Guest Post: Regardless of ObamaCare, “Self-Pay” Primary Care Practice Models Will Thrive!

The other day I was going through the comments that had been submitted recently in response to various blog posts. This is actually one of the more enjoyable parts of maintaining this web site, because I often get to find out how people are finding affordable care options as self-pay patients, or respond to questions or comments they have. I also get to wade through a lot of spam (although if I ever need a mail-order-bride from Russia, I now know there are sites I can turn to).

Reviewing the comments that had been left on one of my recent posts about cash-only and cash-friendly doctors, I found one by Dr. Efrain Arroyave, a retired doctor in the Miami region. Dr. Arroyave in recent years has been very active in the self-pay healthcare world, helping to launch companies catering to self-pay patients like econoLABS, NextImage Direct, and opening in September, SelfPayMD, a chain of primary care practices in the Miami area that are cash-only.

I thought Dr. Arroyave’s comments were pretty interesting, and I thought they deserved a wider audience than whomever might stumble across them on that blog post. So, with his permission, I’ve re-posted his comments here as a stand-alone guest piece. It reads a little different than most pieces, because it was written in part to explain the ‘business case’ for SelfPayMd (or at least that’s how it reads to me), but it’s still a very informative commentary and I hope you all get as much out of his comments as I did!

Regardless of ObamaCare, “Self-Pay” Primary Care Practice Models Will Thrive!

Even before ObamaCare, as a direct result of diminishing reimbursements and rising overhead costs, many Primary Care Physicians (PCPs) retired early, abandoned their practice or joined primary care groups to share overhead. Some refused to accept government or private insurance, opting to change their insurance-based practice to a “direct-pay” business model (self-pay). Currently in the USA, direct-pay accounts for 4%-6% of primary care medical practices – and growing. Even in England, where they have had socialized medicine for several decades, it is growing at 5% per year.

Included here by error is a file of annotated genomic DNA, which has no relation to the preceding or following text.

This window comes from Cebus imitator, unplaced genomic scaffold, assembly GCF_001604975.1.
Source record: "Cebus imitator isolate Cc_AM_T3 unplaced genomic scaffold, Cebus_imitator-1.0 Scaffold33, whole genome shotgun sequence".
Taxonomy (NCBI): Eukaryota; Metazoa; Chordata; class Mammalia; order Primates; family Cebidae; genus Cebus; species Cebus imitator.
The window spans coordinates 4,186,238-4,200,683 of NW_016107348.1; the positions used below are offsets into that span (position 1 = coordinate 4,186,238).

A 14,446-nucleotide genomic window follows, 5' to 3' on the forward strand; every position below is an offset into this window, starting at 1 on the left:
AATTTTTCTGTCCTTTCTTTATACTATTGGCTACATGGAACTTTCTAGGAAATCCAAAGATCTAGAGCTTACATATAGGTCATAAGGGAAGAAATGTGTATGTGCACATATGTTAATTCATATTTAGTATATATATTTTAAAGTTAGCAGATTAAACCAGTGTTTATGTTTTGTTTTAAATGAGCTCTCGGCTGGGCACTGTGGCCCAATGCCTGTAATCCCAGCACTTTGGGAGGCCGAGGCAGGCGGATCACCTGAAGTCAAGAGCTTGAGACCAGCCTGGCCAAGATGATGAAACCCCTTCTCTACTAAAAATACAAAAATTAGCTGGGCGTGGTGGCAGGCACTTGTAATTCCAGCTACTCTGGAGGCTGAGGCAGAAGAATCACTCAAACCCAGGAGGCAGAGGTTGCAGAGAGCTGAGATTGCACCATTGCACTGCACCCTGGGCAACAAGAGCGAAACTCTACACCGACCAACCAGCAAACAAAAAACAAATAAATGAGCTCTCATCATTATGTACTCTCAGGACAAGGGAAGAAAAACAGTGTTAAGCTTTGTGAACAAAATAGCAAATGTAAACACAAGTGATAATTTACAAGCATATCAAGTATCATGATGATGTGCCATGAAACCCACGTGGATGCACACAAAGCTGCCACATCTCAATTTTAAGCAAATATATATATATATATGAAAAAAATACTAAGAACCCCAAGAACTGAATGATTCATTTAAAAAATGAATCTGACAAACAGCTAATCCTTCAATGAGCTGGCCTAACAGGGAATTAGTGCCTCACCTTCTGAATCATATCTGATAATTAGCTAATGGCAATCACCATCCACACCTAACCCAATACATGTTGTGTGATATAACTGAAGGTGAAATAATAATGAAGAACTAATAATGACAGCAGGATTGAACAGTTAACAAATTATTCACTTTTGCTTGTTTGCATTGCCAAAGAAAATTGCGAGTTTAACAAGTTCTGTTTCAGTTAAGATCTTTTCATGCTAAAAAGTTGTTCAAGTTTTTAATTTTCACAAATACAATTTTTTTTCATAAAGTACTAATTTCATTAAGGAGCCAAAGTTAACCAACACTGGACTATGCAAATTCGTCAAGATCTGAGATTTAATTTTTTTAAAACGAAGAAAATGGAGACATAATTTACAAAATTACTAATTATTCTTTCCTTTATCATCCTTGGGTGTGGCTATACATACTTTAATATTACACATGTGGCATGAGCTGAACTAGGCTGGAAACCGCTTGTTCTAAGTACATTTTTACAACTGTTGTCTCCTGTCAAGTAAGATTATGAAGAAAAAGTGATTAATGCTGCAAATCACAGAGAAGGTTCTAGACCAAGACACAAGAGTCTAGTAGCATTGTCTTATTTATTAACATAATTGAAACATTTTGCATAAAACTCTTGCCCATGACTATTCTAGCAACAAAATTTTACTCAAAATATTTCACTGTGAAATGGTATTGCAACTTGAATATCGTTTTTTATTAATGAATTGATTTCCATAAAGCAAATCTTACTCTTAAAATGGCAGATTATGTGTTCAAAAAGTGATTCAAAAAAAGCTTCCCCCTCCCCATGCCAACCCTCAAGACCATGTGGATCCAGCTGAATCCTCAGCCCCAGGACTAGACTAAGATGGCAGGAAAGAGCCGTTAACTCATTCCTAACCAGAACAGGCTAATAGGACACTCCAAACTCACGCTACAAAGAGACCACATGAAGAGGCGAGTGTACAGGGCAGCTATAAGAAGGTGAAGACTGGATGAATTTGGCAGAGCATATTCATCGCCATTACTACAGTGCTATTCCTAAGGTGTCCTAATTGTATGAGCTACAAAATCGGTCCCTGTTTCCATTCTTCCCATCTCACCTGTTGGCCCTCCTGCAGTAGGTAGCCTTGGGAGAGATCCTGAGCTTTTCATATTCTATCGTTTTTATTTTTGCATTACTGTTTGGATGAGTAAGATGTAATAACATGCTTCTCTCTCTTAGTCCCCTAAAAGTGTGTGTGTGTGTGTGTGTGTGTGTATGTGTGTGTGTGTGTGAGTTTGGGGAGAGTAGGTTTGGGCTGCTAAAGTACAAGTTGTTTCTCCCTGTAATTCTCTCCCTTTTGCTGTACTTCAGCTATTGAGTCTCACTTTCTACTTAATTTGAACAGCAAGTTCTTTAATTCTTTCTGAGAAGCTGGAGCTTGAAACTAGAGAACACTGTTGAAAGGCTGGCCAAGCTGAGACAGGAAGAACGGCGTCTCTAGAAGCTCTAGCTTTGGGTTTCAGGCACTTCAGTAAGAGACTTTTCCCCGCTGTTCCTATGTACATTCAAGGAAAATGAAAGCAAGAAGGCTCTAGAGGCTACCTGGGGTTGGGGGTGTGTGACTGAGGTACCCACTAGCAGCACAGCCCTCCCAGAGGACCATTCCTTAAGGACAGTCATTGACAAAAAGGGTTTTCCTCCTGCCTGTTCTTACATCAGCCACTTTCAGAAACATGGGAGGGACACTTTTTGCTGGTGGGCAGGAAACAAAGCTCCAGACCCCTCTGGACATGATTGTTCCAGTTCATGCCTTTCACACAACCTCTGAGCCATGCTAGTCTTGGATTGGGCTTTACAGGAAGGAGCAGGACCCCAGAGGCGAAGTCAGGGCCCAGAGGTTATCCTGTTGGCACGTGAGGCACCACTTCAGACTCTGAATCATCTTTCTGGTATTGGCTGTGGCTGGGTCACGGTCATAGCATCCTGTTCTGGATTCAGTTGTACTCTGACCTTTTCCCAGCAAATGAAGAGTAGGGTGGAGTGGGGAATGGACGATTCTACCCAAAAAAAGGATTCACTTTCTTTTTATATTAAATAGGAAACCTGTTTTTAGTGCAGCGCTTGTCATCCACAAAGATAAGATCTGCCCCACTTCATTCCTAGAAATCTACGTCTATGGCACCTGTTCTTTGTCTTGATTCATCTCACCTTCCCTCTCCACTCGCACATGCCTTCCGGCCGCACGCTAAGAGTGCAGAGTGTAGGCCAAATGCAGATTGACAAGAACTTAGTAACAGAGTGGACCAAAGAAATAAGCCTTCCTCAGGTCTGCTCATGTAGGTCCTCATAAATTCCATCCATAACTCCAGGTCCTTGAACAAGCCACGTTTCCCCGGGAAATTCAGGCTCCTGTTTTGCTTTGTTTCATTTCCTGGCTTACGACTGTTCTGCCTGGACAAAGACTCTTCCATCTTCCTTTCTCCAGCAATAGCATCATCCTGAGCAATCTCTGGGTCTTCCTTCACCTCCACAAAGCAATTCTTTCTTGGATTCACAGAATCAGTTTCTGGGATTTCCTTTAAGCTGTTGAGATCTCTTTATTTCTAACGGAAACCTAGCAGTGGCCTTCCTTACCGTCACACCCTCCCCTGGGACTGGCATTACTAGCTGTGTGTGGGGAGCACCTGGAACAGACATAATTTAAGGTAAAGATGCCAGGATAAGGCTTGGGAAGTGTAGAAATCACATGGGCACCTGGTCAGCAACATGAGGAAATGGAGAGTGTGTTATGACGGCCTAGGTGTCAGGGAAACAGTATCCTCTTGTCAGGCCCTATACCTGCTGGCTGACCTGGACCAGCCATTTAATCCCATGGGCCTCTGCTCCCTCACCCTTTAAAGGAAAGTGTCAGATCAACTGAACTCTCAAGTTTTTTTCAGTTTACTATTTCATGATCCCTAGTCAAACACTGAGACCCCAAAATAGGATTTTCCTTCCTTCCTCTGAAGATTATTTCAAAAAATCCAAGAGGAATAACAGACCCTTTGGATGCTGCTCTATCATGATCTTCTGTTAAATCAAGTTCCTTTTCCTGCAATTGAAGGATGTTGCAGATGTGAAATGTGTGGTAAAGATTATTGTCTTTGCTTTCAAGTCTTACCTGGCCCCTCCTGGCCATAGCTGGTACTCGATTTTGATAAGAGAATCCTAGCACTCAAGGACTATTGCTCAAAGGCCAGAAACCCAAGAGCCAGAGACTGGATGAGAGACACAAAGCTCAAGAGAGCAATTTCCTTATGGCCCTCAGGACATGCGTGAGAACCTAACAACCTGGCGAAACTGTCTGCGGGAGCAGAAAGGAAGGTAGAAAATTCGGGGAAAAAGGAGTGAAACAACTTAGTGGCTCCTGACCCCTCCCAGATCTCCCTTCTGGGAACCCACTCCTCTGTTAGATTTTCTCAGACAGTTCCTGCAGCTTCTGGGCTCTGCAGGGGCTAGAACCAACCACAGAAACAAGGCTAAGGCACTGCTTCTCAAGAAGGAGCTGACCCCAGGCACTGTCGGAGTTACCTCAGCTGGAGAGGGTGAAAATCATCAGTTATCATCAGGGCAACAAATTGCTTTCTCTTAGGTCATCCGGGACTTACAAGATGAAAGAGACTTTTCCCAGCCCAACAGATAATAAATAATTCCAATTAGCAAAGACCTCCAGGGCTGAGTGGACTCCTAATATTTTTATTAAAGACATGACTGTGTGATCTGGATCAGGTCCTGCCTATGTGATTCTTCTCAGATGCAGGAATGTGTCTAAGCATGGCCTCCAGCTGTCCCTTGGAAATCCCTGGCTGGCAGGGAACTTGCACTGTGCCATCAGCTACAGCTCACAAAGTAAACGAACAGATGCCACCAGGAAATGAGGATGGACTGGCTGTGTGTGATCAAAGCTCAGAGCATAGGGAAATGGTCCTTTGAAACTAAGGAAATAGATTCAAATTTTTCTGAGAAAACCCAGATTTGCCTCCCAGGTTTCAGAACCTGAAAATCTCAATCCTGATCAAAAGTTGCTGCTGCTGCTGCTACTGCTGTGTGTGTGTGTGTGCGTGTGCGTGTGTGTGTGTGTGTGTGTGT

Stressed Primary Care Physicians

Today PCPs typically get paid about 20% – 25% of their billed amount, while shouldering labor-intensive collections effort. Thus, by not accepting any form of health insurance, we  eliminate unnecessary employees, which allows for a lower overhead, which in turn allows us [SelfPayMD] to charge only $75 per visit.

More Patients and Less Primary Care Physicians = Long wait-times for appointments

ObamaCare will add 32 million patients to the insurance rolls; and, by the government’s own admission, they expect a shortage of 52,000 PCPs by 2020. Even with the full implementation, they also predict that over 30 million people will remain uninsured (you read correctly)! This will lead to congestion: in Massachusetts, with its mini-ObamaCare, the wait time to see a PCP is about two months; and, if patient care in Veterans Hospitals is any indication of things to come, long wait-times to be seen by a physician will be the norm.

Gaming the System: Small Penalties vs High Premiums vs Lifestyle

Small penalties for not having health insurance will likely lead to people who will game our healthcare system, resulting in higher premiums for those who comply, e.g., a thirty year-old earning $30,000 per year will pay about $300 per month. At that age there is very little thought given to illness or accidents. So, knowing that – by law – hospitals must treat uninsured patients, it might be a good gamble to lease a new BMW instead of paying for mandatory health insurance.

A new congressional report estimates more than 25 million Americans without health insurance will not be made to pay a penalty in 2016 due to an exploding number of ObamaCare exemptions – serving as another loophole for not buying health insurance.

Growing Premiums with Deductibles of $5,000 to $9,000

Many insured patients with mandatory high deductibles may shop around for low prices, even if they have to pay out-of-pocket. Then, there are the middle-middle and some upper-middle class who cannot afford their monthly insurance premium, which can only continue to rise. The poor will receive free healthcare via Medicaid, and the lower-middle class will receive subsidies.

Fraud —> Higher Premiums —> More Uninsured Middle-Middle Class

By the Government’s own admission: although the IRS will play a key role in ObamaCare, there is no system in place to monitor income requirements for subsidies, they will rely on the honor system. This will lead to fraud and higher premiums from insurance companies. The poor will not be affected but many in the middle-middle class may not be able to afford higher premiums; and, they will also seek out affordable “Self-Pay” PCP and diagnostics proposed herein.

Questionable Legality of Federal Subsidies